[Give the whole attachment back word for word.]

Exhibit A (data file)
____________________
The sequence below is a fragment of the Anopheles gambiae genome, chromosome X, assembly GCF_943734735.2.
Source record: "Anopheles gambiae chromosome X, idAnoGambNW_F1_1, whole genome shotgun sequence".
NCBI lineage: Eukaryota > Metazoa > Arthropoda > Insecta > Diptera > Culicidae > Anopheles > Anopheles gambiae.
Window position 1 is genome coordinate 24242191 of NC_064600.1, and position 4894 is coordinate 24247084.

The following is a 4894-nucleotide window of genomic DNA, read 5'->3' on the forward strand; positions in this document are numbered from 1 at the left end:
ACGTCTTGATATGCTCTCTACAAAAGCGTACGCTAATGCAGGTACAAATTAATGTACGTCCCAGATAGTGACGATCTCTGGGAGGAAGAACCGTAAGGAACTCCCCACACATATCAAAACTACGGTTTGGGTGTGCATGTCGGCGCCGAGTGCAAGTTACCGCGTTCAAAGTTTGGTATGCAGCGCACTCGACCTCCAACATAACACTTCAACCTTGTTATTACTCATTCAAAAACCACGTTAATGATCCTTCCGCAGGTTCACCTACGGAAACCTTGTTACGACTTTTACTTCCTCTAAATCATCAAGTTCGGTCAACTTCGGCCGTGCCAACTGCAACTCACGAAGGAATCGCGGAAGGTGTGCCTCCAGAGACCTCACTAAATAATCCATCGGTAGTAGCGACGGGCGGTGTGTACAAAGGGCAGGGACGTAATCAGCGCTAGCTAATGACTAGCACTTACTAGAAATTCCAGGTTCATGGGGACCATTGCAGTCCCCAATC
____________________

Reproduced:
The sequence below is a fragment of the Anopheles gambiae genome, chromosome X, assembly GCF_943734735.2.
Source record: "Anopheles gambiae chromosome X, idAnoGambNW_F1_1, whole genome shotgun sequence".
NCBI lineage: Eukaryota > Metazoa > Arthropoda > Insecta > Diptera > Culicidae > Anopheles > Anopheles gambiae.
Window position 1 is genome coordinate 24242191 of NC_064600.1, and position 4894 is coordinate 24247084.

The following is a 4894-nucleotide window of genomic DNA, read 5'->3' on the forward strand; positions in this document are numbered from 1 at the left end:
ACGTCTTGATATGCTCTCTACAAAAGCGTACGCTAATGCAGGTACAAATTAATGTACGTCCCAGATAGTGACGATCTCTGGGAGGAAGAACCGTAAGGAACTCCCCACACATATCAAAACTACGGTTTGGGTGTGCATGTCGGCGCCGAGTGCAAGTTACCGCGTTCAAAGTTTGGTATGCAGCGCACTCGACCTCCAACATAACACTTCAACCTTGTTATTACTCATTCAAAAACCACGTTAATGATCCTTCCGCAGGTTCACCTACGGAAACCTTGTTACGACTTTTACTTCCTCTAAATCATCAAGTTCGGTCAACTTCGGCCGTGCCAACTGCAACTCACGAAGGAATCGCGGAAGGTGTGCCTCCAGAGACCTCACTAAATAATCCATCGGTAGTAGCGACGGGCGGTGTGTACAAAGGGCAGGGACGTAATCAGCGCTAGCTAATGACTAGCACTTACTAGAAATTCCAGGTTCATGGGGACCATTGCAGTCCCCAATC